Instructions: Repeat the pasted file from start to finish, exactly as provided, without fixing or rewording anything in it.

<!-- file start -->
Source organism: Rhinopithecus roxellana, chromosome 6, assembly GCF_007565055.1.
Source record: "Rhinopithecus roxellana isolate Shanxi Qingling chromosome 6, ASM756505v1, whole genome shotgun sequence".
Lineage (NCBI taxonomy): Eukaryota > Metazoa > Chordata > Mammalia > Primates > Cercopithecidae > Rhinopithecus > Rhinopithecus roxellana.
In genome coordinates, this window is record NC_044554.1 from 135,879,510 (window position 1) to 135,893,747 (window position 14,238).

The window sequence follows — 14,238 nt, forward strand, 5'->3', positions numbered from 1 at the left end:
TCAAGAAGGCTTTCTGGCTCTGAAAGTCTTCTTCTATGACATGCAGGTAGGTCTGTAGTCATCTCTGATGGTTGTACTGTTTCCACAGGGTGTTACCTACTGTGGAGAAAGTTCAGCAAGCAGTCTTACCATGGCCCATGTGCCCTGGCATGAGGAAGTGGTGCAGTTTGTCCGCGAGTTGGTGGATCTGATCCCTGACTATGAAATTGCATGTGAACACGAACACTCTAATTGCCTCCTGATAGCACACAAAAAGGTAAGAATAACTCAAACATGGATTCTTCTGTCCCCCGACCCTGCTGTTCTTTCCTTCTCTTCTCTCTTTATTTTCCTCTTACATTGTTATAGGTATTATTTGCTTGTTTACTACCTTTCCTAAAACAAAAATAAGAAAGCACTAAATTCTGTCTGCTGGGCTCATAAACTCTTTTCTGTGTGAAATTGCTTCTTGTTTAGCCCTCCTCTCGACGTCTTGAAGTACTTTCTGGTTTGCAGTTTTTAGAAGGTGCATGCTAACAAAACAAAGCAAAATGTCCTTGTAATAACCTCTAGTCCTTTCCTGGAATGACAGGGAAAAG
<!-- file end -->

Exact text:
Source organism: Rhinopithecus roxellana, chromosome 6, assembly GCF_007565055.1.
Source record: "Rhinopithecus roxellana isolate Shanxi Qingling chromosome 6, ASM756505v1, whole genome shotgun sequence".
Lineage (NCBI taxonomy): Eukaryota > Metazoa > Chordata > Mammalia > Primates > Cercopithecidae > Rhinopithecus > Rhinopithecus roxellana.
In genome coordinates, this window is record NC_044554.1 from 135,879,510 (window position 1) to 135,893,747 (window position 14,238).

The window sequence follows — 14,238 nt, forward strand, 5'->3', positions numbered from 1 at the left end:
TCAAGAAGGCTTTCTGGCTCTGAAAGTCTTCTTCTATGACATGCAGGTAGGTCTGTAGTCATCTCTGATGGTTGTACTGTTTCCACAGGGTGTTACCTACTGTGGAGAAAGTTCAGCAAGCAGTCTTACCATGGCCCATGTGCCCTGGCATGAGGAAGTGGTGCAGTTTGTCCGCGAGTTGGTGGATCTGATCCCTGACTATGAAATTGCATGTGAACACGAACACTCTAATTGCCTCCTGATAGCACACAAAAAGGTAAGAATAACTCAAACATGGATTCTTCTGTCCCCCGACCCTGCTGTTCTTTCCTTCTCTTCTCTCTTTATTTTCCTCTTACATTGTTATAGGTATTATTTGCTTGTTTACTACCTTTCCTAAAACAAAAATAAGAAAGCACTAAATTCTGTCTGCTGGGCTCATAAACTCTTTTCTGTGTGAAATTGCTTCTTGTTTAGCCCTCCTCTCGACGTCTTGAAGTACTTTCTGGTTTGCAGTTTTTAGAAGGTGCATGCTAACAAAACAAAGCAAAATGTCCTTGTAATAACCTCTAGTCCTTTCCTGGAATGACAGGGAAAAG